The recent discovery of footprints left by the explosions of the first stars that formed after the Big Bang brings us a step closer to understanding the history of the universe.
The findings come from a study carried out by an international group of scientists from the Paris Observatory, the University of Florence and the Italian National Institute for Astrophysics (INAF), with results published in The Astrophysical Journal.
For the first time ever, the traces of these explosions have been identified in very distant clouds of diffuse gas,dating back 11 billion years, observed by the researchers using the Very Large Telescope (VLT) of the European Southern Observatory (ESO) in Chile.
The research stemmed from Andrea Saccardi’s PhD thesis, supervised by Stefania Salvadori, Florence University professor, and Valentina D’Odorico, INAF researcher, co-authors of the study.
“The first stars were very different from the ones we see today. Born in gas clouds containing only the simplest chemical elements (hydrogen and helium), they were more massive than our sun and died quickly in explosions known as supernovae. These explosions enriched the surrounding gas with the first heavier elements which formed in the cores of the first stars. Second-generation stars were born out of that enriched gas. Some of them, like celestial fossils, still inhabit our own and nearby galaxies,” Salvadori explained.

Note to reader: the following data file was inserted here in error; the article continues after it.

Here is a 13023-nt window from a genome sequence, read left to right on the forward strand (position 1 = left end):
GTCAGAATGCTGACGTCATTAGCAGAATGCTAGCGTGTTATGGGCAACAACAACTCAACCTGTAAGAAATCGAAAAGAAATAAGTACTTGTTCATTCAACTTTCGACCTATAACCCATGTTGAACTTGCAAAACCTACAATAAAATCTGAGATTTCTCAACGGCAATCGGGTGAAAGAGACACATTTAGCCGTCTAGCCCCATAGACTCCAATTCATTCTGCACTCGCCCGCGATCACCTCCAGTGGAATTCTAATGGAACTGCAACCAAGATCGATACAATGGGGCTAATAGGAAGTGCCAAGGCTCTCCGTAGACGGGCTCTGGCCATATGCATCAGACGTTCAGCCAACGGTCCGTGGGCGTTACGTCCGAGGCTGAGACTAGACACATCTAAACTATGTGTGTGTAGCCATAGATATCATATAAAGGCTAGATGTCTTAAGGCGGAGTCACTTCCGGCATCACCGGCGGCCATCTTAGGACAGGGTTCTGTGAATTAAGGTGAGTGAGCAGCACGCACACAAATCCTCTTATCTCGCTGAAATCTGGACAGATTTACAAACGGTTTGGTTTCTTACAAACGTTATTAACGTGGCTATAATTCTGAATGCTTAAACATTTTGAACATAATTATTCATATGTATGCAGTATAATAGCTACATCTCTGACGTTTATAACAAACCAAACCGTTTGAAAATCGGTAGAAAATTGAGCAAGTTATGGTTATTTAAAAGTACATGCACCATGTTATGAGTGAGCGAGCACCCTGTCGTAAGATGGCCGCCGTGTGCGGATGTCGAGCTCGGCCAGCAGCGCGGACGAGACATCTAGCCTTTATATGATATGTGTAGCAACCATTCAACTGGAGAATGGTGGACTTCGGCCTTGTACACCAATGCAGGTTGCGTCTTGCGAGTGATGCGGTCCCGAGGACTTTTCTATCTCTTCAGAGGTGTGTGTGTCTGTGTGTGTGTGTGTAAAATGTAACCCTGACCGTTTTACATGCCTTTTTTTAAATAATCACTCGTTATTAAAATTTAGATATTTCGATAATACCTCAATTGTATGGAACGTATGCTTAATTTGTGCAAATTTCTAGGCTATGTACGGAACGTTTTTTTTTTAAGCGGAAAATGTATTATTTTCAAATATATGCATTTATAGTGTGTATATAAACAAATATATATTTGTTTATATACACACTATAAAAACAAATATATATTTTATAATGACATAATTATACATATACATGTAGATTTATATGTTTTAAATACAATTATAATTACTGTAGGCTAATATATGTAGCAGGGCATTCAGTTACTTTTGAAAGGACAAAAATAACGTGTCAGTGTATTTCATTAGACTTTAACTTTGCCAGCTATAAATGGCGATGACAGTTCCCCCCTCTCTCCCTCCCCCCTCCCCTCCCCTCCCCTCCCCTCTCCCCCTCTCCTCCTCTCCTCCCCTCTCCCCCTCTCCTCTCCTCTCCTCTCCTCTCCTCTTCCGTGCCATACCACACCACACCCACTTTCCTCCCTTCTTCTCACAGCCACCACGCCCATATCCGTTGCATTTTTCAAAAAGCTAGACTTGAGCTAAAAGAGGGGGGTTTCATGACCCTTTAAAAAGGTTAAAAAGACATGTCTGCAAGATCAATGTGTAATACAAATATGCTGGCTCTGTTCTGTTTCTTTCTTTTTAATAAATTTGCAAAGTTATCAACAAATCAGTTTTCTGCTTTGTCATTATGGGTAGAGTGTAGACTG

The study shows that primordial stars can be studied indirectly by detecting the chemical elements they dispersed in the surrounding environment after their death, such as carbon, oxygen, magnesium and others, which differ in quantity and quality depending on the mass and explosion energy of the first stars and supernovae, respectively.
The scientists used the X-shooter spectrograph of the Very Large Telescope, which – by splitting light into an extremely wide range of wavelengths, or colours – makes it possible to identify many different chemical elements.